Arctic species: Barnacle Goose

The Barnacle Goose is a medium-sized black and white goose. Due to extensive hunting, both in their breeding grounds on Spitsbergen, as on their wintering grounds in Scotland and during their migration, the population in the second world war was lower as 100 individuals. With the geese getting protection in all these areas, the species now has fully recovered and has a population of many thousands. They are most often seen in the western parts of the archipelago and on the islands in the south-east.

Barnacle Goose family


Barnacle Goose – Branta leucopsis
Length: 58-70cm – Wingspan: 120-142cm
Medium-sized grey and black goose with a long black neck and white face.

They breed on small islands in the fjords or on cliffs to prevent predation by Arctic Foxes. They lay around 4 eggs, which hatch around the end of June, beginning of July. The first thing the new family does is head for green pastures, as they all need a lot of food. For the island-breeding birds, this means they have to swim with their tiny chicks, sometimes up to 10km before they can start to feed. The cliff-breeding birds usually have a much shorter distance to cover as there is often lush tundra directly underneath those cliffs. However, this means the chicks have to jump, well before they can fly.

Cliff-breeding Barnacle Geese jumping of their cliff.

Where the island-breeding strategy made a lot of sense to avoid predation against foxes, it doesn’t do any good to prevent predation by Polar Bears. For a bear, an egg is just a small snack, but with dozens of families breeding together on the same island, there is a lot of food available for them. In recent years, with the sea ice disappearing on the western shores, we see more and more Polar Bears vacuuming those breeding islands, causing a collapse in Barnacle Goose (and Eider) numbers.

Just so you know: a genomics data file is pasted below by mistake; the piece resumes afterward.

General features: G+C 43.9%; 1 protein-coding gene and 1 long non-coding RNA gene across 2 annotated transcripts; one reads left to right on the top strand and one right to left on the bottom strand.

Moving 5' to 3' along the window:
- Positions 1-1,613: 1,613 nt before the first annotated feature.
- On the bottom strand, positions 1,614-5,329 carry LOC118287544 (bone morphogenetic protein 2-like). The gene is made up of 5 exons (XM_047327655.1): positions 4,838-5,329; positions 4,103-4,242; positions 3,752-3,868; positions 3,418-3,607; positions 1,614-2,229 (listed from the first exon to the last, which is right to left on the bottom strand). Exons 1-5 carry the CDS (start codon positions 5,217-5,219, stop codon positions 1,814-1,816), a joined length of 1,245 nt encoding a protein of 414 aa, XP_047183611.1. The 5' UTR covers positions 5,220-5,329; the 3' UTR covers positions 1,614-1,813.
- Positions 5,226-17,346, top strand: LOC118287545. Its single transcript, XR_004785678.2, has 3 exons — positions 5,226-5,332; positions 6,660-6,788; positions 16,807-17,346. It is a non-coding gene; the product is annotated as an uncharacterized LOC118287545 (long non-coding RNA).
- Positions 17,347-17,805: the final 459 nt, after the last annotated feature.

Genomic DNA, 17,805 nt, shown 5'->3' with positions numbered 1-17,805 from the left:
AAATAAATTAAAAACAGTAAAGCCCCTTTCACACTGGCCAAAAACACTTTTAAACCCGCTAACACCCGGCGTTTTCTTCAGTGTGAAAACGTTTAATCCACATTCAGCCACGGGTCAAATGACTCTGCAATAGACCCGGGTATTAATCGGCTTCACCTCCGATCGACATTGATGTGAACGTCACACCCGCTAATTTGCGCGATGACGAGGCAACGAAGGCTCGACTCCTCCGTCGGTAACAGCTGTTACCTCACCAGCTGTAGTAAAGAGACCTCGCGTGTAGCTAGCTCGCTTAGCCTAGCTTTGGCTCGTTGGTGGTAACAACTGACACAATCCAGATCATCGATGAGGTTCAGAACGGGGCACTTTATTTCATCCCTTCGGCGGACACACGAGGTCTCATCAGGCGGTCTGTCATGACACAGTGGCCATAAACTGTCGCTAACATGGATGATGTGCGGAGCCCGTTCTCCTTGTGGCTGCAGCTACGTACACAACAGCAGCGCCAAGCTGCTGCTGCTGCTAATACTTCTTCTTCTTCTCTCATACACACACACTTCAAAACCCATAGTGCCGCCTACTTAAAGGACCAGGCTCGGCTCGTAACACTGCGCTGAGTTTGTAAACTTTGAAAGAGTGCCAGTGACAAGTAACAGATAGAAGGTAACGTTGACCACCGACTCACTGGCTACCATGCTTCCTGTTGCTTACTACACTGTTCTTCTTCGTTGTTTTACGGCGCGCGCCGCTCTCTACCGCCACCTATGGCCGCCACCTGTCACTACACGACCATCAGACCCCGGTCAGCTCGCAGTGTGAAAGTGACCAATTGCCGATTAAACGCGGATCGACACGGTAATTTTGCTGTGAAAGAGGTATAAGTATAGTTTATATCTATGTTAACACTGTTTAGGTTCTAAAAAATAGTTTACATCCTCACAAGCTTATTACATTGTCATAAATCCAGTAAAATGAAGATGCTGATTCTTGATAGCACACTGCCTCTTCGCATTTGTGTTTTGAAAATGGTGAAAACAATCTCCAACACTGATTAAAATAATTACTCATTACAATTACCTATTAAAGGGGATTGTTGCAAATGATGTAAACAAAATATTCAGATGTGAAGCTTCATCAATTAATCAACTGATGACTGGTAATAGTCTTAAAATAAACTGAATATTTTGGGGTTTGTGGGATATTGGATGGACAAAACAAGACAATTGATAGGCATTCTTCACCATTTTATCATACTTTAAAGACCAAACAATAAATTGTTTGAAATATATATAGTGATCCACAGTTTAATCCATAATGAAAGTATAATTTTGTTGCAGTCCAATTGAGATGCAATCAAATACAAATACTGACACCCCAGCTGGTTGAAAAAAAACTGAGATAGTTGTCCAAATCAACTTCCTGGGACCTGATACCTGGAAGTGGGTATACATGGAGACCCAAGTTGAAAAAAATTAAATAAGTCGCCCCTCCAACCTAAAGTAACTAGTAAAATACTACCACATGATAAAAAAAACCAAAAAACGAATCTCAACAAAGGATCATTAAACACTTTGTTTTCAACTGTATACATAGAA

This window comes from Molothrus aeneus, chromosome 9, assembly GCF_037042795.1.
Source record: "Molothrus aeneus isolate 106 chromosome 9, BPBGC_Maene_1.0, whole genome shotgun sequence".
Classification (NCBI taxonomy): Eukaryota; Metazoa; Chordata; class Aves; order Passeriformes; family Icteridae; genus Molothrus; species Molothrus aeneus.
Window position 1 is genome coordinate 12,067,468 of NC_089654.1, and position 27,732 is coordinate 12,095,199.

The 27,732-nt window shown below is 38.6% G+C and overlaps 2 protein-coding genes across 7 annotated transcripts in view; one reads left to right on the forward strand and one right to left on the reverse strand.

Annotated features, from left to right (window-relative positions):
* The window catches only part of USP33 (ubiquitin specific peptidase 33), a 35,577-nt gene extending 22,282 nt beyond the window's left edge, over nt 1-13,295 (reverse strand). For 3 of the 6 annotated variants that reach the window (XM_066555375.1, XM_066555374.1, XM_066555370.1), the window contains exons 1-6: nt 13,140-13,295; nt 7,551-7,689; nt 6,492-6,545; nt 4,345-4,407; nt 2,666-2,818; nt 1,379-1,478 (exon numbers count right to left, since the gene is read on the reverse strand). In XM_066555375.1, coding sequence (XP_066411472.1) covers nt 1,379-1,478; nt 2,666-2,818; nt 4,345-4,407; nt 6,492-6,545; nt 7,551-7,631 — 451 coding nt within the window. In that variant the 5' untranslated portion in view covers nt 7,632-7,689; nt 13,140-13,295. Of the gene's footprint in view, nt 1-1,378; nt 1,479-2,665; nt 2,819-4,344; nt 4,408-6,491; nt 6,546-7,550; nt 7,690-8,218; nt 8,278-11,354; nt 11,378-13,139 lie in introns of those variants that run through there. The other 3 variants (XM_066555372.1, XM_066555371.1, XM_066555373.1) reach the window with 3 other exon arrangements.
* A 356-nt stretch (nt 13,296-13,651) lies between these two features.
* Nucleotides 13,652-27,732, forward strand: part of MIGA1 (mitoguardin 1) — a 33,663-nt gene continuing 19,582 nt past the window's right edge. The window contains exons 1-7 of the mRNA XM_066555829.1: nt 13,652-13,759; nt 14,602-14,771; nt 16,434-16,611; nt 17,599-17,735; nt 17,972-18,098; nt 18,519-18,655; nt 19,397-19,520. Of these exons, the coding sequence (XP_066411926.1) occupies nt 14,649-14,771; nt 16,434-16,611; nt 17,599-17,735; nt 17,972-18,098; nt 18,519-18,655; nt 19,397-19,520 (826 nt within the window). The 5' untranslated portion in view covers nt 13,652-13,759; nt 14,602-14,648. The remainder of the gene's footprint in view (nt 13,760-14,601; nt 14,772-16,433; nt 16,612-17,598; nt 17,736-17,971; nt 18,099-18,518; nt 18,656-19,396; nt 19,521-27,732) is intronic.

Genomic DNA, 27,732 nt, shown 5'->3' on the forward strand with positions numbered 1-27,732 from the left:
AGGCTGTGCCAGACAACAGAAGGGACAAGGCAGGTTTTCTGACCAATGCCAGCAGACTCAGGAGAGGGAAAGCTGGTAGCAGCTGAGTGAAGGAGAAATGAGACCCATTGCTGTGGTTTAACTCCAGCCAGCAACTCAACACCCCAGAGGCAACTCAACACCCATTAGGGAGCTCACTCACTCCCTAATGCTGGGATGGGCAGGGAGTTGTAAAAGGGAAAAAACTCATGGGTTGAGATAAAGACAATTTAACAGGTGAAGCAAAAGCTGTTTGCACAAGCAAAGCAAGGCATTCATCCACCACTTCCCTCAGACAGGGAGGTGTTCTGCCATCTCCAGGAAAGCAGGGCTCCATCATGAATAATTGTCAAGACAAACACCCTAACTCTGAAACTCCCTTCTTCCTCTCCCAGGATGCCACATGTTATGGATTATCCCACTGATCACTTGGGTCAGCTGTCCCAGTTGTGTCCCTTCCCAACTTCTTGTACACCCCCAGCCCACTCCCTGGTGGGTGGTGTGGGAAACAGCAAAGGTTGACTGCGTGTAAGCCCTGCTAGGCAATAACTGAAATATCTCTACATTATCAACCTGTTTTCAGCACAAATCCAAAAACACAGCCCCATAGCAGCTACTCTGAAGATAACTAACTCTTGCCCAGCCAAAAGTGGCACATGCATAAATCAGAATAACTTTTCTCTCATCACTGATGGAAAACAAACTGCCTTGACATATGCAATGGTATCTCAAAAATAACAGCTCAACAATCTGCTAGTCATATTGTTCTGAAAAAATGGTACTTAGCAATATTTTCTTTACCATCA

Polar Bear searching for Barnacle Goose eggs.

When they reach their feeding grounds, something strange happens. Here there is intense competition for the best feeding places. Initially, the strongest birds would win the fights over those places and managed to chase away the weaker birds. However, those fights cost a lot of time and energy, and there is always the risk of getting injured. So a new system evolved where the birds just ‘look’ at the number of chicks in the other family. The stronger the birds, the more eggs they can produce and the more goslings they have. So we see larger families always win the fights (which are a lot less fierce usually), and the smaller families make way for the larger ones.

A small family of Barnacle Goose: born into trouble?

This means the larger families get better feeding grounds, get more food and have a higher chance of reaching their wintering grounds in Scotland. They even have a higher chance of returning to Spitsbergen the next year. They are also likely to produce more eggs the following year, having a larger family again. This way about 20% of the geese produce 80% of the young. So what happens if you’re born into a small family? Are you always in trouble? Well, we know sometimes they give away their goslings for adoption to a larger family. This way their gosling has a larger chance on survival and has a better start in life, while the accepting family gets a little larger, resulting in more fights won and thus better food. This way everybody is happy…




Arjen Drost

Arjen is a Polar ecologist, nature photographer and full time expedition guide on expedition cruise ships in both Polar regions. With his pictures and stories he likes to show the beauty of these very fragile and threatened places.

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